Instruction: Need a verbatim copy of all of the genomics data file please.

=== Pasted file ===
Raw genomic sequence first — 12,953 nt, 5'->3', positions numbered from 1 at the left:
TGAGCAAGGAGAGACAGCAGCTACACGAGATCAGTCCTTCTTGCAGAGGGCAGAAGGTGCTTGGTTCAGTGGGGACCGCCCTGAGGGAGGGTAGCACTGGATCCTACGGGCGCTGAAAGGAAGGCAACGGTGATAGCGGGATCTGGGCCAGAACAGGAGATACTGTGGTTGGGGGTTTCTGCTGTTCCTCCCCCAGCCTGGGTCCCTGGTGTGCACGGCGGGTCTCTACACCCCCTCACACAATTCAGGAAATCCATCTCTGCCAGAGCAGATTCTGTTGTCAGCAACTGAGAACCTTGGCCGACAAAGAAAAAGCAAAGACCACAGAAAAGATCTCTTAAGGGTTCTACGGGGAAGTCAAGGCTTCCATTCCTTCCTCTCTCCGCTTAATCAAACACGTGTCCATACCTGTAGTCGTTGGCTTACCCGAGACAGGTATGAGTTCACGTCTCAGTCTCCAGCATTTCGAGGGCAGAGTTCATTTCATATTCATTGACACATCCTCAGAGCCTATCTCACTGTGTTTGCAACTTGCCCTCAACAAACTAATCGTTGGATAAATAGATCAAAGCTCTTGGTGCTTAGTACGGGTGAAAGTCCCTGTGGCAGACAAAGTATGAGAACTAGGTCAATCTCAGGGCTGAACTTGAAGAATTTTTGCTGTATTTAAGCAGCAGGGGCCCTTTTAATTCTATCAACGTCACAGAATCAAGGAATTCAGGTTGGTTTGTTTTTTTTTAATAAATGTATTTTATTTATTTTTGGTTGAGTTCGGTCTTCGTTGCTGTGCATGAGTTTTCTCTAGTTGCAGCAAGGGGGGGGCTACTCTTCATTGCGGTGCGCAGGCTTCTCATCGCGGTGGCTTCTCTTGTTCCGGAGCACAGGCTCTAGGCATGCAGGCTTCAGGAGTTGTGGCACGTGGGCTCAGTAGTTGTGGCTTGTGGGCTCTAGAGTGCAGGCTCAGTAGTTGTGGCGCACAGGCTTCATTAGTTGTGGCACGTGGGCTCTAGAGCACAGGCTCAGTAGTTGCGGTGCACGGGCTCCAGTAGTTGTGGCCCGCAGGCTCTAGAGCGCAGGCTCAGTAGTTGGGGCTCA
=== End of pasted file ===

Raw genomic sequence first — 12,953 nt, 5'->3', positions numbered from 1 at the left:
TGAGCAAGGAGAGACAGCAGCTACACGAGATCAGTCCTTCTTGCAGAGGGCAGAAGGTGCTTGGTTCAGTGGGGACCGCCCTGAGGGAGGGTAGCACTGGATCCTACGGGCGCTGAAAGGAAGGCAACGGTGATAGCGGGATCTGGGCCAGAACAGGAGATACTGTGGTTGGGGGTTTCTGCTGTTCCTCCCCCAGCCTGGGTCCCTGGTGTGCACGGCGGGTCTCTACACCCCCTCACACAATTCAGGAAATCCATCTCTGCCAGAGCAGATTCTGTTGTCAGCAACTGAGAACCTTGGCCGACAAAGAAAAAGCAAAGACCACAGAAAAGATCTCTTAAGGGTTCTACGGGGAAGTCAAGGCTTCCATTCCTTCCTCTCTCCGCTTAATCAAACACGTGTCCATACCTGTAGTCGTTGGCTTACCCGAGACAGGTATGAGTTCACGTCTCAGTCTCCAGCATTTCGAGGGCAGAGTTCATTTCATATTCATTGACACATCCTCAGAGCCTATCTCACTGTGTTTGCAACTTGCCCTCAACAAACTAATCGTTGGATAAATAGATCAAAGCTCTTGGTGCTTAGTACGGGTGAAAGTCCCTGTGGCAGACAAAGTATGAGAACTAGGTCAATCTCAGGGCTGAACTTGAAGAATTTTTGCTGTATTTAAGCAGCAGGGGCCCTTTTAATTCTATCAACGTCACAGAATCAAGGAATTCAGGTTGGTTTGTTTTTTTTTAATAAATGTATTTTATTTATTTTTGGTTGAGTTCGGTCTTCGTTGCTGTGCATGAGTTTTCTCTAGTTGCAGCAAGGGGGGGGCTACTCTTCATTGCGGTGCGCAGGCTTCTCATCGCGGTGGCTTCTCTTGTTCCGGAGCACAGGCTCTAGGCATGCAGGCTTCAGGAGTTGTGGCACGTGGGCTCAGTAGTTGTGGCTTGTGGGCTCTAGAGTGCAGGCTCAGTAGTTGTGGCGCACAGGCTTCATTAGTTGTGGCACGTGGGCTCTAGAGCACAGGCTCAGTAGTTGCGGTGCACGGGCTCCAGTAGTTGTGGCCCGCAGGCTCTAGAGCGCAGGCTCAGTAGTTGGGGCTCA